There is a key point we need to always keep in mind. Training has to be effective training. The crew needs to fully understand the training goals for any evolution. Don't be afraid to think outside the box.
I routinely use a thermal imaging camera on fire alarms where a key holder is not available.
I conducted this evolution while cooking on a Sunday.
I posed this scenario to my crew.
There is a small fire inside a home that has not developed to the point that there is any visible signs of a fire on the exterior of the home.
The homeowner is not available.
The alarm company has no other key holder available and doesn't have the abilitiy to tell if the alarm has reset.
How do you find out that there is a fire in the home before visible exterior signs are seen?
I had each member of my crew complete a 360 degree walk around the station using the thermal imaging camera to survey the exterior of the building.
The walk around ended at the charcoal grill I was cooking on. Some members of my crew were rookies and had never looked at an open flame through a thermal imaging camera. We had a lengthy discussion on thermal imaging cameras that carried over to the dinner table.
We have to have effective training and not train just to train.
Using a thermal imaging camera in this manner is not a 100% guarantee that you are going to find a small fire in a home from the exterior of a home.
I always have two crew members’ independently complete exterior surveys with the camera. I document their negative findings in my report. If the house burns after I leave. I have less liability because I did what was “reasonable and prudent”. This is my justification for not making forced entry to verify that there is no fire. I can defend my decision in court because I did what was “reasonable and prudent”.
Avery you and I must work for the same kind of boss. I still stand behind my statment that if the guys don't hit it when the man says let's go, then the problem may not be the boss.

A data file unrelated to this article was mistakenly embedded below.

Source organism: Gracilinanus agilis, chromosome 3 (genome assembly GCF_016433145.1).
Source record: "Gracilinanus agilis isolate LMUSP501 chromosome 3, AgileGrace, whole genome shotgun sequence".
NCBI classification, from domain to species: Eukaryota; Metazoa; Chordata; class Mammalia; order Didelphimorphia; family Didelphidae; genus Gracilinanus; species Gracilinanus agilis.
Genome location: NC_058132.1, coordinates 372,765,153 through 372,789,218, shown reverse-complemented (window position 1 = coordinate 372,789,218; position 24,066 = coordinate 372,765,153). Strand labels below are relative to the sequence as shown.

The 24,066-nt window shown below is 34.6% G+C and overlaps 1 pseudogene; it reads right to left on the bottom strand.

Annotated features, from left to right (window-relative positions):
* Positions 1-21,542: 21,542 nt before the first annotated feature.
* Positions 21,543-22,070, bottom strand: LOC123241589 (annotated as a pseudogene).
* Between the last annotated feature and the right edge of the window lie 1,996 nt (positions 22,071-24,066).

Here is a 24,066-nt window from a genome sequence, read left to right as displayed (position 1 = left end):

Avery said:I agree with Dines...we train hard during the week-(hard) and therefore we really try to relax on Sundays...after all it is the day of rest (wink). That's not to say if the big man came down and told us we're going to train, then that's what we're going to do. After all he/she's the one with the bugles and you are getting paid to work. The idea of not training on a "Sunday" for 1/2 hour to hour can lead to the demise of lives is kind of absurd, that's provided that you train on a regular basis and not just once a month. We try to average about 20 hours a month, and we work about 10 days a month, so we will put in the extra time to rest on Sundays if need be. I guess my question for Todd is...how often do you train during the month??
Dusty Dines said:I guess I'm against the norm too. We drill quite a bit during the week, so when sunday comes our boss tries to take it easy on us and let us catch up on football or napcar, or whatever you're into. There are special occasions when there is limited availability of resources, facilities, etc or trying to get someone up to speed, but the majority of the time sunday is pretty laid back. I'm sure even on those days a few of us spend at least and hour around the computer looking at stuff like this site or planning what we want to do for drills the next week.